This is a niche headlamp. If you’re looking for a headlamp to use constantly on the job or for extended applications, look elsewhere because the Minimus will eat cells if you’re running high mode on a regular basis. You’re much better off taking a look at the Surefire Maximus which has a rechargeable battery, and even then I don’t think that the Maximus has much relevance in today’s market.
That being said, the Minimus very nearly nails the rotary-dial user-interface. My expertise in headlamps is limited, but this is the ideal interface in my opinion. Some conventional headlamps offer output “ramping,” but most of them require you to hold down a button which is cumbersome. Not so with the Minimus; the UI is intuitive and exceedingly simple: It requires very little tactile feedback to turn a knob compared to pushing-and-holding a button on most conventional headlamps. The fact that it doesn’t ramp linearly, though, might be a turnoff to some. It’s a bit harder to predict the output that you want from the headlamp especially if you move the dial too quickly.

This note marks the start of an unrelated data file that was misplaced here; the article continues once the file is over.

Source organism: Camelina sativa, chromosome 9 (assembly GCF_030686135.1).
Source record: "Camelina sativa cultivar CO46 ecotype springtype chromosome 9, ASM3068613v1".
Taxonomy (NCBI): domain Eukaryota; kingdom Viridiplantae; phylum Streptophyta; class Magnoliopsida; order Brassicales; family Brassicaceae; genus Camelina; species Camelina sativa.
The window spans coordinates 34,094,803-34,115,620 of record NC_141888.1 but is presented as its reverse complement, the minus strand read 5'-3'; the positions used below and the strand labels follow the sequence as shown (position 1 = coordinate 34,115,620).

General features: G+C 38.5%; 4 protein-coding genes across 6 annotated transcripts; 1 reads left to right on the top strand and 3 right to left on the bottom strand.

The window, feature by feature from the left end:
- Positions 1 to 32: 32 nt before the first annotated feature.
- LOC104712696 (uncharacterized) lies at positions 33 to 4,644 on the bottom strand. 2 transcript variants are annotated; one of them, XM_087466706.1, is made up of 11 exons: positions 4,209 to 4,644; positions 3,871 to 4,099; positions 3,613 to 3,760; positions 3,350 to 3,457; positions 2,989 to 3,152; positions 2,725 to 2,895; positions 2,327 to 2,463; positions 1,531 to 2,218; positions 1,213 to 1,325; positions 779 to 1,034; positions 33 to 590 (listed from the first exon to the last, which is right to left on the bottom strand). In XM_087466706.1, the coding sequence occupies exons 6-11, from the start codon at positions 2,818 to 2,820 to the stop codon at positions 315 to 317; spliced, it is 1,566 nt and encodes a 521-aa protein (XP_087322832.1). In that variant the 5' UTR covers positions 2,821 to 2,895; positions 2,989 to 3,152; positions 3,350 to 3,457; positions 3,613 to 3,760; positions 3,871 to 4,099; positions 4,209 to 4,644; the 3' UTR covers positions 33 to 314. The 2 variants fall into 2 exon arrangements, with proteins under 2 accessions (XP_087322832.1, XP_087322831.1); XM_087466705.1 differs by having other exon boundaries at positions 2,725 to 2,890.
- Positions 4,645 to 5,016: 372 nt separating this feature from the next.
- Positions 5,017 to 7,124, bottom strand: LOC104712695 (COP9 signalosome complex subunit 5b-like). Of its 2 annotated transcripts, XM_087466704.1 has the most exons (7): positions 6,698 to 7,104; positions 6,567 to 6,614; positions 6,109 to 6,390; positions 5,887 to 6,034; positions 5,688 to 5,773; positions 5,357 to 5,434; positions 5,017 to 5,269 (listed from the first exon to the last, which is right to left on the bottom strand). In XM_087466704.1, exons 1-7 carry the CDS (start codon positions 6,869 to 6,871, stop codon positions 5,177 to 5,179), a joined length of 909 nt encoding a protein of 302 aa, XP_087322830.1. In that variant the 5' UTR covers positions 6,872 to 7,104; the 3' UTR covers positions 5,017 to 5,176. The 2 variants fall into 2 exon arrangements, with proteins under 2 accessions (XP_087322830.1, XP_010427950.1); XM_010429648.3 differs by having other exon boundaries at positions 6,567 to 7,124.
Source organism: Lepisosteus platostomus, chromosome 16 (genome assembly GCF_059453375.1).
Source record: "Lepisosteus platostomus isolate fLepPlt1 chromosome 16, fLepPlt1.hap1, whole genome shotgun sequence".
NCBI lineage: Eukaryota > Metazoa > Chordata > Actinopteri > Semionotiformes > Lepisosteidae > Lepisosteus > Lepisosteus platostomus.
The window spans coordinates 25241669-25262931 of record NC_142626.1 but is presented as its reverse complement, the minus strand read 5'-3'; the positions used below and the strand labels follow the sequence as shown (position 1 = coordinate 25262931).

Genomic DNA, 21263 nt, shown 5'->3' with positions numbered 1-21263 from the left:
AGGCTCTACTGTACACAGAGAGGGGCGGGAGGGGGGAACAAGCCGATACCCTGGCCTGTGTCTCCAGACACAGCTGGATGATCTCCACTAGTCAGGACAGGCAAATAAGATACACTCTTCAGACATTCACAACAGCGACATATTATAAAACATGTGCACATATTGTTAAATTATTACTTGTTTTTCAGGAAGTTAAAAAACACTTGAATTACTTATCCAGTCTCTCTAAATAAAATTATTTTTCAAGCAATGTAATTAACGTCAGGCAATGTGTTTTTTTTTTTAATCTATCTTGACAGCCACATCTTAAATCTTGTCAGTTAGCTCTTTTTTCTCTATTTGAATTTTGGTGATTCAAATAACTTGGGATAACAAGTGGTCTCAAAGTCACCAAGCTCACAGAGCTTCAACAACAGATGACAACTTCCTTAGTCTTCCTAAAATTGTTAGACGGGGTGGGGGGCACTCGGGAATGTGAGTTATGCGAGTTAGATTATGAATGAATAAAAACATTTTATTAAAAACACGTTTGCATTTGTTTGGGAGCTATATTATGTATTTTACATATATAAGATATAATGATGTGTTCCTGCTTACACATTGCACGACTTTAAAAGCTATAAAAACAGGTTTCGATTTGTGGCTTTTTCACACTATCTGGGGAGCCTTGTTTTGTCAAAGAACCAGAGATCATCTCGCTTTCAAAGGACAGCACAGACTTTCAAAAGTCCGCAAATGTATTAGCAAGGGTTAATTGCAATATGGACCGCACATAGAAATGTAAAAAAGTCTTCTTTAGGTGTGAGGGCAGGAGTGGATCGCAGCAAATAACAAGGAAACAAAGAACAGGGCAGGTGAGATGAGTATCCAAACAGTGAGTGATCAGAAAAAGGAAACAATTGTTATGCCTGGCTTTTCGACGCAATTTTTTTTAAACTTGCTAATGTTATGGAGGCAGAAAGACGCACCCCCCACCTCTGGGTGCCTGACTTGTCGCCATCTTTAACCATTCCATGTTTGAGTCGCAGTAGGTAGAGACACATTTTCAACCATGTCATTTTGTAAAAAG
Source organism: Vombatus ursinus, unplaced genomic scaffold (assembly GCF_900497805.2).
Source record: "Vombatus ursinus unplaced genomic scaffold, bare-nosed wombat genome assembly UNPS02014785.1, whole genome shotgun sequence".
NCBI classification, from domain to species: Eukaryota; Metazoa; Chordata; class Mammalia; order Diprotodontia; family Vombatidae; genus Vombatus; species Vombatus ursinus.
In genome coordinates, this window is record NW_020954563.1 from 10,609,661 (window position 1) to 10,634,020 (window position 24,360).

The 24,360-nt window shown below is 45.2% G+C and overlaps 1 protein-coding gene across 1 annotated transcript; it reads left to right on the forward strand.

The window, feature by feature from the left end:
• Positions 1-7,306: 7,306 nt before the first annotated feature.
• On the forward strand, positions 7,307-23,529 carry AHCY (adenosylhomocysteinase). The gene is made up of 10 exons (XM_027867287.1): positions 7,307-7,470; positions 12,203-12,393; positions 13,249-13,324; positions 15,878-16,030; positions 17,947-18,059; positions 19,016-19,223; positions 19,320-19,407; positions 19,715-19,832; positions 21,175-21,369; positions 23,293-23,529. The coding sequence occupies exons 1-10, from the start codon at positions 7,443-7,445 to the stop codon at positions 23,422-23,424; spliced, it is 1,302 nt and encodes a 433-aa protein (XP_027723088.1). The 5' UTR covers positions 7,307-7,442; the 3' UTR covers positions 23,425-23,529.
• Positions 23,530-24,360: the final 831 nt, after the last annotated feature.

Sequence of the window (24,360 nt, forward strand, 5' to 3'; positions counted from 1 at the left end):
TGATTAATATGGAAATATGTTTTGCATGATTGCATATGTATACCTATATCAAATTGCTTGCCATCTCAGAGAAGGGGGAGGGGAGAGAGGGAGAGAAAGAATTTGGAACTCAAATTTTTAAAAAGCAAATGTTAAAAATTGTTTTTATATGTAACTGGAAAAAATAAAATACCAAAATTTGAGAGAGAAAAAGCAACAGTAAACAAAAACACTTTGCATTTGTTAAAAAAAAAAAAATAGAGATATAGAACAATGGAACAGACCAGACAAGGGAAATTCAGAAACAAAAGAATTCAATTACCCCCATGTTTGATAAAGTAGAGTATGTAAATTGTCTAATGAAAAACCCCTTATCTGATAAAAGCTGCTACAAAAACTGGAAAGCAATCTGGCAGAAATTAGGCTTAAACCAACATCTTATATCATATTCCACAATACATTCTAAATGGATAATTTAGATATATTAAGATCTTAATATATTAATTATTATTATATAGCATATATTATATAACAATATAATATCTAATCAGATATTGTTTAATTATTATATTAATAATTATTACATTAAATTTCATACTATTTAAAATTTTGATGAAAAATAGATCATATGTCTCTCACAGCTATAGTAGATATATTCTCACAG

My testing ground for this headlamp was a two-night camping trip at Big Sur, California. One thing I noticed quickly is that the low is still very bright for 5 lumens. This is…not uncommon with Surefire, and I really doubt it’s 5 lumens. It’s great for general close-up tasks, but I found it too much sometimes, like when I woke up in the middle of the night while sleeping outside. I’m younger, so my eyes are a bit more sensitive; however, it certainly would have been nice to see an even lower output.
Is this headlamp worth it at nearly $200? I’m inclined to say no. There’s many other headlamps with much better performance for less. But, and this is a big but, there are very few other headlamps (to my knowledge) that implement the rotary-dial interface more commonly found on flashlights. And this interface just works so well with a headlamp; perhaps even more so than on a flashlight. So if you don’t use your headlamp too often (maybe you’re storing it in a bugout bag), or you’re OK with carrying spare batteries, this might be a headlamp to consider. Anywhere from $100-150 dollars is a reasonable price point in my humble opinion.